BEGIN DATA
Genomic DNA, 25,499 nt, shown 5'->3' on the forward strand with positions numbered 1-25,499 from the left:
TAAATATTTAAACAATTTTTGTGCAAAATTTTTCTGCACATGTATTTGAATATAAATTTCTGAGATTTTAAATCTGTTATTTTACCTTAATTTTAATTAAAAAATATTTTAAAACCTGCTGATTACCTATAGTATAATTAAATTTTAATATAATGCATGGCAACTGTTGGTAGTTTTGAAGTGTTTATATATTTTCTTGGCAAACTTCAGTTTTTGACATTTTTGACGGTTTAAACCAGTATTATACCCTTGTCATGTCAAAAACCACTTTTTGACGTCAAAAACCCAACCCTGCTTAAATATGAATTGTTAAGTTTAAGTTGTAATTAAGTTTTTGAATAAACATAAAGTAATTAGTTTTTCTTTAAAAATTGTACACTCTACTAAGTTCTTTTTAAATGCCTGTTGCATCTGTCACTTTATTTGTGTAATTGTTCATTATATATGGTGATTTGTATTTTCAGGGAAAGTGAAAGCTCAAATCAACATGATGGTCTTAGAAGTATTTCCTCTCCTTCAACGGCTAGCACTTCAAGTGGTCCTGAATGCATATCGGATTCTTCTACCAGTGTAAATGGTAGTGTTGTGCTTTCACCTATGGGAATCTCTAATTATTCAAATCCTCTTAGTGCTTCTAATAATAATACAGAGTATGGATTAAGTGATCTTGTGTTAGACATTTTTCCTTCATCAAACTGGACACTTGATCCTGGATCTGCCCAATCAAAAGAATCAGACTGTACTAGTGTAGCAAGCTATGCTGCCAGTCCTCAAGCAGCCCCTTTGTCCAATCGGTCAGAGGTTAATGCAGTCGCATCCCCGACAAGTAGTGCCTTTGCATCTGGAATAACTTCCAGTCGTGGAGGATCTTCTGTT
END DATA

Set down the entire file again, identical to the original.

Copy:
Genomic DNA, 25,499 nt, shown 5'->3' on the forward strand with positions numbered 1-25,499 from the left:
TAAATATTTAAACAATTTTTGTGCAAAATTTTTCTGCACATGTATTTGAATATAAATTTCTGAGATTTTAAATCTGTTATTTTACCTTAATTTTAATTAAAAAATATTTTAAAACCTGCTGATTACCTATAGTATAATTAAATTTTAATATAATGCATGGCAACTGTTGGTAGTTTTGAAGTGTTTATATATTTTCTTGGCAAACTTCAGTTTTTGACATTTTTGACGGTTTAAACCAGTATTATACCCTTGTCATGTCAAAAACCACTTTTTGACGTCAAAAACCCAACCCTGCTTAAATATGAATTGTTAAGTTTAAGTTGTAATTAAGTTTTTGAATAAACATAAAGTAATTAGTTTTTCTTTAAAAATTGTACACTCTACTAAGTTCTTTTTAAATGCCTGTTGCATCTGTCACTTTATTTGTGTAATTGTTCATTATATATGGTGATTTGTATTTTCAGGGAAAGTGAAAGCTCAAATCAACATGATGGTCTTAGAAGTATTTCCTCTCCTTCAACGGCTAGCACTTCAAGTGGTCCTGAATGCATATCGGATTCTTCTACCAGTGTAAATGGTAGTGTTGTGCTTTCACCTATGGGAATCTCTAATTATTCAAATCCTCTTAGTGCTTCTAATAATAATACAGAGTATGGATTAAGTGATCTTGTGTTAGACATTTTTCCTTCATCAAACTGGACACTTGATCCTGGATCTGCCCAATCAAAAGAATCAGACTGTACTAGTGTAGCAAGCTATGCTGCCAGTCCTCAAGCAGCCCCTTTGTCCAATCGGTCAGAGGTTAATGCAGTCGCATCCCCGACAAGTAGTGCCTTTGCATCTGGAATAACTTCCAGTCGTGGAGGATCTTCTGTT